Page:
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Sunday, January 10, 2016

I am pleased to have had two of my poems published in The Boiler Journal, a literary journal begun in 2011 by a group of writers from Sarah Lawrence College and which likes work that "turns up the heat, whistles, and stands up to pressure." My two poems: "Nightgown" and "Today I am Not" are in their current issue. "My Nightgown" poem is a revision of how I thought about that everyday (or every night) article of clothing, and I had fun meshing that with the surreal strangeness of the sleep state. And no, I don't own such a nightgown as you see in this image below although I have always envied the Myrna Loy's of the world who had the chance to flaunt such garments on the screen.

And the second poem, "Today I am Not" I see as somewhat like a list poem, but a list of absences or negatives. This poem became a linguistic platform to consider the "what I am not's" in my life, which, of course, can burgeon into quite a list--everything one is not in this world can be a whole lot of things!
And if you want to know why I have posted a picture of a fox prowling along nocturnally in the grass, you'll have to read my poems to find out. I hope you enjoy my poems as well as the other writers they have on display. There is a lot of wit, linguistic play, and fresh writing in this December 2016 issue: The Boiler Journal:



NIGHTGOWN


Each night I sleep wrapped in a gown
of crying stars. Whether they cry
to plea or sing is always difficult 
and tenuous to decipher. In my gown 
of voices, I pitch and roll as if on a ship
at sea. I dream of sisters and brothers;
I dream of stroking my husband’s penis,
bright and flushed as an orchid, until 
we are interrupted by the blond shores
of windows and the plaintive smell of cut hay,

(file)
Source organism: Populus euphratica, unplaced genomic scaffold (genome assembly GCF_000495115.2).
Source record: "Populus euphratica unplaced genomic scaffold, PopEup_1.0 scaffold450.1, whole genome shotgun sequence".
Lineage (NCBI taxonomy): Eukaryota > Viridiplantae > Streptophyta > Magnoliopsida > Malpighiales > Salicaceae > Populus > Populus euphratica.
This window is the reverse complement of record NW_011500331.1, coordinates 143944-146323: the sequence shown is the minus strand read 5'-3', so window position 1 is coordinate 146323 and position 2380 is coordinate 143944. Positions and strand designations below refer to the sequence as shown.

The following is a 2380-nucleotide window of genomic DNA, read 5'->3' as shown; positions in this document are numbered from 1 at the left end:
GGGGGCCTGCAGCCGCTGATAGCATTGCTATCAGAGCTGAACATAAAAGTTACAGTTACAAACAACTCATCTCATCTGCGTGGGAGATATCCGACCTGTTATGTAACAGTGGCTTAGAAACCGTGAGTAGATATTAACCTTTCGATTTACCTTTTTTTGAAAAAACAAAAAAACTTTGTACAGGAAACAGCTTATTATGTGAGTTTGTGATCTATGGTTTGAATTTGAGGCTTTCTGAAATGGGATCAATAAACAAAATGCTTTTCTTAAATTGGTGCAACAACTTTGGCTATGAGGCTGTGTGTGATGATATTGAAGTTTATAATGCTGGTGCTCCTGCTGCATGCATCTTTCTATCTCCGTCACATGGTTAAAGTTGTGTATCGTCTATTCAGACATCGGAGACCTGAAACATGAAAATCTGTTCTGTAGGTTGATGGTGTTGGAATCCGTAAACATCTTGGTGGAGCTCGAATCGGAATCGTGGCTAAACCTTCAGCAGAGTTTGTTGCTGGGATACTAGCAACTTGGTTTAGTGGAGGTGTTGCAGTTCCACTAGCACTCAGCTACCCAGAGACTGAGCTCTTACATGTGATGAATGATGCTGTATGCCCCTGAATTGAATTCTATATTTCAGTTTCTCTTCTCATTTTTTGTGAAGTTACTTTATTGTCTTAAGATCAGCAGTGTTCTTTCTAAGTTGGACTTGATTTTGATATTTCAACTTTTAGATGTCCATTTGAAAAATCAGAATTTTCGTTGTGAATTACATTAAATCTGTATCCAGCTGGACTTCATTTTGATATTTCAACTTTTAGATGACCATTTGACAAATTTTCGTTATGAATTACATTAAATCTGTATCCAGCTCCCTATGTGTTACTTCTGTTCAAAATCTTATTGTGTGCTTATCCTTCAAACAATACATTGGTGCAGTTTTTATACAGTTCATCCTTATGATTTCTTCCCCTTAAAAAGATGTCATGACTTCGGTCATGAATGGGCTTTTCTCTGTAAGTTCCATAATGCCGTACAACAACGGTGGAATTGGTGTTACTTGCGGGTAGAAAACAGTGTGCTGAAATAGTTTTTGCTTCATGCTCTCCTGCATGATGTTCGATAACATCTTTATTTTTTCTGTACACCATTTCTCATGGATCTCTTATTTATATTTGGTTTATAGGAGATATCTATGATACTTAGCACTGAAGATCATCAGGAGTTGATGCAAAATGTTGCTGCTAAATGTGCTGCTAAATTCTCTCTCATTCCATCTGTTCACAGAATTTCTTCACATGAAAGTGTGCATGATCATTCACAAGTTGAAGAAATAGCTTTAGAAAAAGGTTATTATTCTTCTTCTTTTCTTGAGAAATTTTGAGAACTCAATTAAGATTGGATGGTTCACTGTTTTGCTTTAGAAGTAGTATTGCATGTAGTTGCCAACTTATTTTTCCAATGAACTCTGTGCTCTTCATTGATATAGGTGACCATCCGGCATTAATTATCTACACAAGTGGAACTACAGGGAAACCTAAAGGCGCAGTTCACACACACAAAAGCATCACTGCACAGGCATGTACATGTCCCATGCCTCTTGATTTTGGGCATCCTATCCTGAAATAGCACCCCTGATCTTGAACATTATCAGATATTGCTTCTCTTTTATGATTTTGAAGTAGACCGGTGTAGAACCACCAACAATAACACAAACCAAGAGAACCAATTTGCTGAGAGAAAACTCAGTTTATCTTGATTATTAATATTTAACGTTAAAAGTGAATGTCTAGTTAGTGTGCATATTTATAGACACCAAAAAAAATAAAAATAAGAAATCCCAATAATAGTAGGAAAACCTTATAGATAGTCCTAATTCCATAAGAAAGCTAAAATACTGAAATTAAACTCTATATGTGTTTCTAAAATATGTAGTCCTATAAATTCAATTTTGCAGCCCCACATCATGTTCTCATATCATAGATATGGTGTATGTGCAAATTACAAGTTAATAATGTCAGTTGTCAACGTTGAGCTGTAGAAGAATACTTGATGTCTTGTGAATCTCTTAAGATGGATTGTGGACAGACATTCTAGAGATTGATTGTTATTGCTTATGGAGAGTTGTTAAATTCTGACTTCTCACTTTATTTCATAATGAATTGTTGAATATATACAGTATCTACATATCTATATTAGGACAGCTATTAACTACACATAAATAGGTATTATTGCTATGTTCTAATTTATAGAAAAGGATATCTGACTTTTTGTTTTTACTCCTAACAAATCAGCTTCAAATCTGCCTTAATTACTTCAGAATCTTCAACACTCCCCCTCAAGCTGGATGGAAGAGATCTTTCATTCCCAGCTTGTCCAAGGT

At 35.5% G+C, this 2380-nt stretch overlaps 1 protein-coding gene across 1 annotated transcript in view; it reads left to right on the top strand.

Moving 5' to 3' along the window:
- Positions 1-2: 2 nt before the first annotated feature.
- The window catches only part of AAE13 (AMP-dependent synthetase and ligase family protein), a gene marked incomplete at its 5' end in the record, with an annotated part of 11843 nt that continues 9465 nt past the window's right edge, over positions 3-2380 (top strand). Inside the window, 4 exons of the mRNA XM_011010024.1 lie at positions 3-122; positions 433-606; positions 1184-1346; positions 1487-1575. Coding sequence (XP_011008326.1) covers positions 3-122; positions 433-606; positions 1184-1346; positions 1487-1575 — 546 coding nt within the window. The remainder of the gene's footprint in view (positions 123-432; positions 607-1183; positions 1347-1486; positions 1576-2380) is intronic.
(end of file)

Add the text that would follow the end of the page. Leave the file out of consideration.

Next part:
its disheveled sweetness. The world’s a gallery 
hung with the obsessive knowledge of light,
light that could be memorizing, as we speak, 
one claw foot of the world’s daintiest
bathtub. I don’t ever want to say until again—
it carries too much waiting inside; it is a parade
of soft pelicans procrastinating. In the day,
I pluck music from other poets’ poems, 
and it falls like tender, snow-covered 
fruit into my hands. There is no greater joy.
I want a nightgown woven from the wings 
of hummingbirds. Or do I mean from 
the birds of humming wings? Or is my nightgown 
just a linguistic invention—a cage of syllables 
cascading all about me, a rain of hums 
I wrap around me hungrily?
TODAY I AM NOT
a 23-year-old woman 
holding a lime-colored,
perspiring cocktail 
in a nightclub with black
octagonal mirrors. 
I’m not the word asleep
in my husband’s mouth 
as a dark bird lifts
packages of bright 
wind on its somber,
steadfast back. I’m not 
myself at 20—a tilted,
unblinking match 
flaring down the black
of a British night,
confident I will spot
the hostel up ahead. 
I am not a shoe, a shush
or a shut-up. Meanwhile, the rose
pirouettes and scuttles
on its stem—a pink crab with soft, 
flirting claws and vivacious
thoughts. Today, edges scold 
and blur, so I lean

into charcoal algorithms 
and bleeding clouds. I’m not decisive,
not a precise record-keeper 
of animal or plant life. Saxophones
hum and sweat
among the clairvoyant
petunias and lavender
phlox. I am not
a fox—all sleek, nocturnal
journal-keeping and inky
footprints in the purple
grass. What a gas it is
to be an extra in a film—to populate
rainy cities and street corners
with your pale arms and
blurry sins! I am not
my whims, my short-winded
whistle, my steamer trunk
of sequined fears. I am not
an aptly-peeled pear.
by Alexandra van de Kamp

Claudia Rankine on the T.S. Eliot Prize

Claudia Rankine discusses the T.S. Eliot Prize, which will be announced tomorrow.